Sunday, March 1, 2015

Dating a Statue of the Buddha

A Standing Buddha Statue

Standing Buddha.
China, Northern Qi to Sui Dynasty, 570 - 600 A.D.
Limestone, Height: 43 inches.

This statue of a Buddha is just under life sized, 43 inches in total, with both arms broken off where the hands would have projected.  The quality of the sculpture is very high, the forms are sensuous and the head is sensitively carved and beautiful.  While the form of the Buddha is standard and familiar, the dating of this piece is actually not so straightforward. I will analyze the piece and show parallels to attempt to place it in time.

The form of the Buddha with the robes having low relief folds close to the body forming a column, and the elegant restraint of the overall figure, generally date the sculpture to the late 6th Century.  However, certain elements of the face, ushnisha, and the folds of the robe are not typical of the Northern Qi, 550 - 577 A.D., but may indicate a date just after, making this a transitional style sculpture.  I will take each element separately to attempt to place it more exactly.

One dates a sculpture from the head, so we will start there.  

The cranial lump which is a mark of the Buddha’s transcendent wisdom, the ushnisha , here is defined and distinct, although subtly so. During the Northern Qi Dynasty, the ushnisha is melded into the overall form of the head to create more of a cone head, but here, it is clearly defined, even if only just so.

The long lobes of the ears are a marker of the Buddha, found in all periods of Buddhist sculpture.

The face is rounded, and distinctly Chinese looking with its full cheeks, small full mouth and small nose.  The features are highly stylized, the eyes are swooping curves, under arched brows. The chin is small, and slightly double chinned, you can barely make out the line defining it underneath it. The neck is smooth and columnar, with no fat rings, as are found more commonly after the Northern Qi. The face, with its rounded form is moving towards the fullness developed in the Tang Dynasty, but the clarity and elegance of it is still Northern Qi. 

Based on the slightly distinct but still subtle ushnisha, the fullness and Chinese appearance of the face, and smooth neck, I feel we have a late Northern Qi sculpture here, whose style anticipates the later developments in Chinese sculpture, almost a transitional piece.

Another stylistic feature that helps to place this statue in time is the treatment of the robe, which has low relief crisp folds and is close to the body.  On each upper arm below the shoulder are a pair of folds which flow down the upper arms in an S shaped, almost flame like, curving line.  Symmetrically mirroring each other, they frame the central torso.  This feature is found in two marble Buddha statues that I have found, which are dated to the Sui Dynasty, 581-618 A.D., see below.

Similarly the treatment of the bottom hems of the robes is helpful in dating. While the lower left side is broken off, enough survives of the right side to see that the robe ended in a series of scrolling curves for the ends of the vertical pleats of the robe, echoing the scrolling hem of the outer robe above.  On the left side the outer robe bottom has a central pleat whose hem forms a spade shape, flanked by curves on either side.  The under robe, whose hem is lower is broken off on that side, but it no doubt mirrored the other side, rather than followed the upper robes folds. This is partly due to the asymmetrical treatment of the folds crossing the body from left to right in curving descending arches.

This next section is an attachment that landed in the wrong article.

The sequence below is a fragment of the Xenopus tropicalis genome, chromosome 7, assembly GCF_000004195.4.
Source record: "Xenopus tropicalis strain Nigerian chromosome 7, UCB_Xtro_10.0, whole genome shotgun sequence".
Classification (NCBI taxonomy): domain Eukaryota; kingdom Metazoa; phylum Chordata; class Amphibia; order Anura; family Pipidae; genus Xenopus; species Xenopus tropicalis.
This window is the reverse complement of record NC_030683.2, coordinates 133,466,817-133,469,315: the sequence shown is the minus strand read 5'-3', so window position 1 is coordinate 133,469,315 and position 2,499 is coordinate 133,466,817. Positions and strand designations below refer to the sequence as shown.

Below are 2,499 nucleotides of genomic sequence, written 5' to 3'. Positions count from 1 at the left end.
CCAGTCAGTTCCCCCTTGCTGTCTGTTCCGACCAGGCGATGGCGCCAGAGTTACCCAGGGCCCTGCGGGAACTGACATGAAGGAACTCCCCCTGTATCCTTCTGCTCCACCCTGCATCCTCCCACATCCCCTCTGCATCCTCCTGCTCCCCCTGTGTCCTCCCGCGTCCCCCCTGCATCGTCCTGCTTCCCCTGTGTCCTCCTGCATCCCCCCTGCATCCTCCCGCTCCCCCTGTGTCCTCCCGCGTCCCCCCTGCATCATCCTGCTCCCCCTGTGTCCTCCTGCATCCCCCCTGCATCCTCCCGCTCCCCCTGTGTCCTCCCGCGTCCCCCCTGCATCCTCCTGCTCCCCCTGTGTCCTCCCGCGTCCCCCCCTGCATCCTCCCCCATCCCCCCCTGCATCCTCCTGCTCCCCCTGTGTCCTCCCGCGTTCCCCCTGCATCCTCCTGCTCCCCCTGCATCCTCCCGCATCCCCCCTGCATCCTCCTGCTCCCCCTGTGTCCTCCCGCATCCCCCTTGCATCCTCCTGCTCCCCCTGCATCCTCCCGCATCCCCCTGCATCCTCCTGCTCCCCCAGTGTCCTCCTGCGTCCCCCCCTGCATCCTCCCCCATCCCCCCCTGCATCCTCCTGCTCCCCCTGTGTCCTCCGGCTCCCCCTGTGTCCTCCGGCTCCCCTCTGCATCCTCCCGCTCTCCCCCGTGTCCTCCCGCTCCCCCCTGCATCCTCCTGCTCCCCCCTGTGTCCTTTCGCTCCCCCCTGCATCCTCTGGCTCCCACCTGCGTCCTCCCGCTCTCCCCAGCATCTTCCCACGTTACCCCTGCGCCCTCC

Above is an image of a Buddha statue in the Toronto, Royal Ontario Museum, dated to 577 A.D., which would be the end of the Northern Qi, to early Northern Zhou Dynasties.  You can see the folds on each upper arm which come from a vertical, before curving down, mirroring each other. The scrolling wave pattern of the lower under robe lower hem relates to ours, as well. The overall columnar form created by the robes close to the body, with the crisp shallow folds is quite similar to our statue.  However the head is quite different, they eyes in particular do not have the curving upward flame like curving form as in our sculpture. 

This colossal statue is in the British Museum, Chinese, and which has an inscription dating it to 585 A.D., early Sui Dynasty.  It is carved of marble, and stands 5.78 meters tall, nearly 19 feet high. It is a truly magnificent statue, unfortunately displayed in a stairwell at the British Museum, so you cannot get a good view of it.

The overall columnar form of the statue with its crisp low relief folds falling across the body, and the mirroring folds along the upper arms, relate to our statue.  The scrolling wave pattern of the lower hems of the upper robe and larger waves of the under, lower robe, are similar but more stylized than in our sculpture. The head of the BM statue is quite different, more hieratic and remote, than the warmer curves and expression on our statue.  This helps to put our statue within the Northern Qi style, perhaps late, or transitional, just at the end of that period. 


Anonymous said...

Tom - I love your website and blog. It's quite informative.
My question is:
When did cast iron come into use? The reason I ask is that I found a very old Buddha head / bust made of cast iron and I am trying to date it.

Bruce Leimsidor said...

Thank you very much for your discussion of the late Northern Qi/ early Sui Buddha.I have a couple of Northern Qi pieces in my collection, and your comments have been very helpful in understanding them.

With best wishes,

Bruce Leimsidor